Part 1: Hi-Gel™ Corn for Swine

Corn is the most common cereal grain used to supply dietary energy to swine diets. This is due to the starch content in corn is approximately 60 to 65%, which gelatinizes when heat, moisture and pressure are applied to add feeding value. Gelatinization may be related to structural changes in the starch molecule improving the activity of digestive enzymes to break glycosidic linkages making the energy available.


Those changes are achieved when using the proper technology to process corn. When high-shear dry extrusion technology is applied to process corn, therefore adding nutritional value, it has been determined that  Hi-Gel™ Corn has greater gelatinization compared to regular ground corn (25% gelatinization for ground corn compared to high-shear dry extrusion with at least 95% gelatinization). This provides more energy for nutritional needs and productive purposes as demonstrated previously in poultry and dairy.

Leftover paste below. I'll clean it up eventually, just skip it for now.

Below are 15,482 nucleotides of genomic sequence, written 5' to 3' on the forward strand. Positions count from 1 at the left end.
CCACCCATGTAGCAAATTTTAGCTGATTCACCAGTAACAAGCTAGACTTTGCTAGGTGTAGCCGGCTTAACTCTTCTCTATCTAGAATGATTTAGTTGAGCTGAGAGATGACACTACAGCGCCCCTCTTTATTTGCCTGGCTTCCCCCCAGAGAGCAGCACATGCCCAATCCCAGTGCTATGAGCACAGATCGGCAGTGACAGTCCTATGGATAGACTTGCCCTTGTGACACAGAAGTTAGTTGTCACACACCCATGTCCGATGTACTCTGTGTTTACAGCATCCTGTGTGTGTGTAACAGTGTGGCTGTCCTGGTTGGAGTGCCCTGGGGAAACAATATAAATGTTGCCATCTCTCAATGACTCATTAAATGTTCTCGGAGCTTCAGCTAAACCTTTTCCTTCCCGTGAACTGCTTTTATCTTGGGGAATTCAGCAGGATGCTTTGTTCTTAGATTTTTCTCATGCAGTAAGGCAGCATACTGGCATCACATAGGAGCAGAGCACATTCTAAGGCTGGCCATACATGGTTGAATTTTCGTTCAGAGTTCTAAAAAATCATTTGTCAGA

The most recent feeding trial with swine was conducted at Iowa State University to evaluate the growth performance of nursery pigs fed a diet with ground corn plus 2-3% soy oil vs. a diet with Hi-Gel Corn plus 1.5% soy oil. There were no differences in growth performance in Phase 2 (8-21 days) or Phase 3 (22-42 days) when ground corn was substituted with Hi-Gel Corn. Piglet voluntary feed intake closely followed dietary levels of available energy. In addition, as dry extrusion increased the amount of available energy in diets with Hi-Gel Corn, it is important to point out that approximately 50% less oil was needed. Given the current increased prices of oils & fats sources this must be taken into consideration because it means potential feed savings mainly in large swine operations.


Hi-Gel™ is a high-quality energy source to adjust the energy concentration of nursery diets according to nutrient requirements by replacing conventional ground corn without affecting performance, while also providing potential feed savings by requiring less oils and fats to be added to a diet.


Our next trials on swine sought to determine if particle size factors into digestibility and energy availability of swine diets, look forward to next week’s blog delving into the promising results of our study with Hi-Gel™ corn particle sizes.


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